Jars and Glass
To feed a family of 13 and the many travelers who passed through her farmhouse and inn, Susanna Huddleston undoubtedly preserved copious amounts of food. Fruits and vegetables from the Huddleston farm likely ended up in glass jars, carefully “put up” to provide food through long Indiana winters.
Today, once-utilitarian mason jars have gained popularity among a devoted following of decorators, crafters, and artisans who use the glass containers for everything from drinking glasses and light fixtures to wedding centerpieces and snow globes.
Eastern Indiana holds its own special place in mason jar history. In 1887, the area’s natural gas boom inspired the Ball brothers — Edmund, Frank, George, Lucius, and William — to move from New York to Muncie, Indiana, to start a glass manufacturing business. Within a few decades, the Ball name became indelibly linked to the glass canning jars the company produced. Its “Perfect Mason Jar” pioneered in 1913 included a perfectly fitting jar, lid, and band in one unit, a boon to home canners.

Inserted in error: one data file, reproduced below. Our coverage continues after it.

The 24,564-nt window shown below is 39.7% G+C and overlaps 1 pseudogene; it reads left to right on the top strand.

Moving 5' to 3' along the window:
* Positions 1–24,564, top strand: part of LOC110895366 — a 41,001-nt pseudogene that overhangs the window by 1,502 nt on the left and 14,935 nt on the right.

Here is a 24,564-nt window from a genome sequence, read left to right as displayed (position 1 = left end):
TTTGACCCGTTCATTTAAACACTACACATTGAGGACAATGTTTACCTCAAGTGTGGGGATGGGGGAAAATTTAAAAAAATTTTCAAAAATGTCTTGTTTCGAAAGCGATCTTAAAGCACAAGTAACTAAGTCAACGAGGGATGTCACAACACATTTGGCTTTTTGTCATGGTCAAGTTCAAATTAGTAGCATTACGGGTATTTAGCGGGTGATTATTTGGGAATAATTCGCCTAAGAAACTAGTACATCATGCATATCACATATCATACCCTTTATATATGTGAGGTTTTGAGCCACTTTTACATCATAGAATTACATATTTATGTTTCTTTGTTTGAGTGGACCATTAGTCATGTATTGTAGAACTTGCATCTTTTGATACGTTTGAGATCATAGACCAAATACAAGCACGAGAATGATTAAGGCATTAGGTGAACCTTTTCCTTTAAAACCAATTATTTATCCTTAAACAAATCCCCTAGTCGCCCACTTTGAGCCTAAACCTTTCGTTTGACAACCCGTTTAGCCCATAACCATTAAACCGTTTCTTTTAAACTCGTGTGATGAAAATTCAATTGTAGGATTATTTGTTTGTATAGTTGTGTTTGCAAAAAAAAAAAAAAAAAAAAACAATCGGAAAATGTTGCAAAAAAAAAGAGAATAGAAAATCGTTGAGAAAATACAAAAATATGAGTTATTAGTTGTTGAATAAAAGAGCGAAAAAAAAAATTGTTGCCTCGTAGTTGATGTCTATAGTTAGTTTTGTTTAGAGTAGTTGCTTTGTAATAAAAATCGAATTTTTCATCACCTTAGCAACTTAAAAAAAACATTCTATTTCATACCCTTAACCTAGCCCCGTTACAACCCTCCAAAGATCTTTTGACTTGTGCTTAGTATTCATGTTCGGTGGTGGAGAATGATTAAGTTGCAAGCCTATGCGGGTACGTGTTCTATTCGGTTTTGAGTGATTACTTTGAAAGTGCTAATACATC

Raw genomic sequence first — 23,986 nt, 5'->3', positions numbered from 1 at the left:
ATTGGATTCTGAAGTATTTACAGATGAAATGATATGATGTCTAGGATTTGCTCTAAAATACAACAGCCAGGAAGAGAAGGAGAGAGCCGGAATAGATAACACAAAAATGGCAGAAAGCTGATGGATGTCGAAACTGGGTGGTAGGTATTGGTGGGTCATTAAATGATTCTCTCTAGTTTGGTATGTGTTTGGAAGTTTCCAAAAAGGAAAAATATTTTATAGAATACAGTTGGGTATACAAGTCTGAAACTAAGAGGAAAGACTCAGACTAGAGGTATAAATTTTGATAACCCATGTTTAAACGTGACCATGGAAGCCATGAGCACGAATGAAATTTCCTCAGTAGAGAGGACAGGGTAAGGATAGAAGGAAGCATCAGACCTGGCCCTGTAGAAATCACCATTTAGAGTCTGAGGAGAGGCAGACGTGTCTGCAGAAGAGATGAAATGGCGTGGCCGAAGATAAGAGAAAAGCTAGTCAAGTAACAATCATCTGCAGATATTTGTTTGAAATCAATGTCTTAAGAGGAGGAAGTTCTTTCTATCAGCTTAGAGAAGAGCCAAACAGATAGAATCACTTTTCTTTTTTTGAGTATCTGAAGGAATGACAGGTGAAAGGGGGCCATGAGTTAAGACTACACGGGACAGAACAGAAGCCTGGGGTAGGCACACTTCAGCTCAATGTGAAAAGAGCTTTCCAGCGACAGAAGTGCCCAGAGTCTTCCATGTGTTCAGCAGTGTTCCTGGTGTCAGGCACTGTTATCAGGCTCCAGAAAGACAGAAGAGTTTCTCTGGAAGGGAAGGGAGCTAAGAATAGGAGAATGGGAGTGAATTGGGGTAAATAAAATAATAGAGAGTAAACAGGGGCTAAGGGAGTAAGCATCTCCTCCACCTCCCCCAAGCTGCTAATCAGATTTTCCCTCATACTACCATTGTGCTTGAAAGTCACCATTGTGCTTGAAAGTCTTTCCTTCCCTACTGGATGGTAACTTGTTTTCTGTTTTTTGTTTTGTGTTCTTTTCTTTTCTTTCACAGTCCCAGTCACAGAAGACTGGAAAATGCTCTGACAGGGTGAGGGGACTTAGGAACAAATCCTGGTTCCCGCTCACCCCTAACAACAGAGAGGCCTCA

Devotees will find an array of mason jars and other antique glassware at the Huddleston Farmhouse on Saturday, June 8, when the Indiana National Road Association and local hosts Marty Troxell and Richard Leece present the Huddleston Jar and Antique Market. In addition to glassware, vendors will be selling antique and other vintage items in booths on the grounds.
During the market, guests can tour the 1841 Huddleston house, including National Road Heritage Site exhibits on the lower level. Tours of the house and exhibits take place at 11 a.m. and 1 p.m. on the day of the event.
The Jar and Antique Market is free and open to the public from 9 a.m. to 3 p.m. Find additional details at www.indiananationalroad.org.
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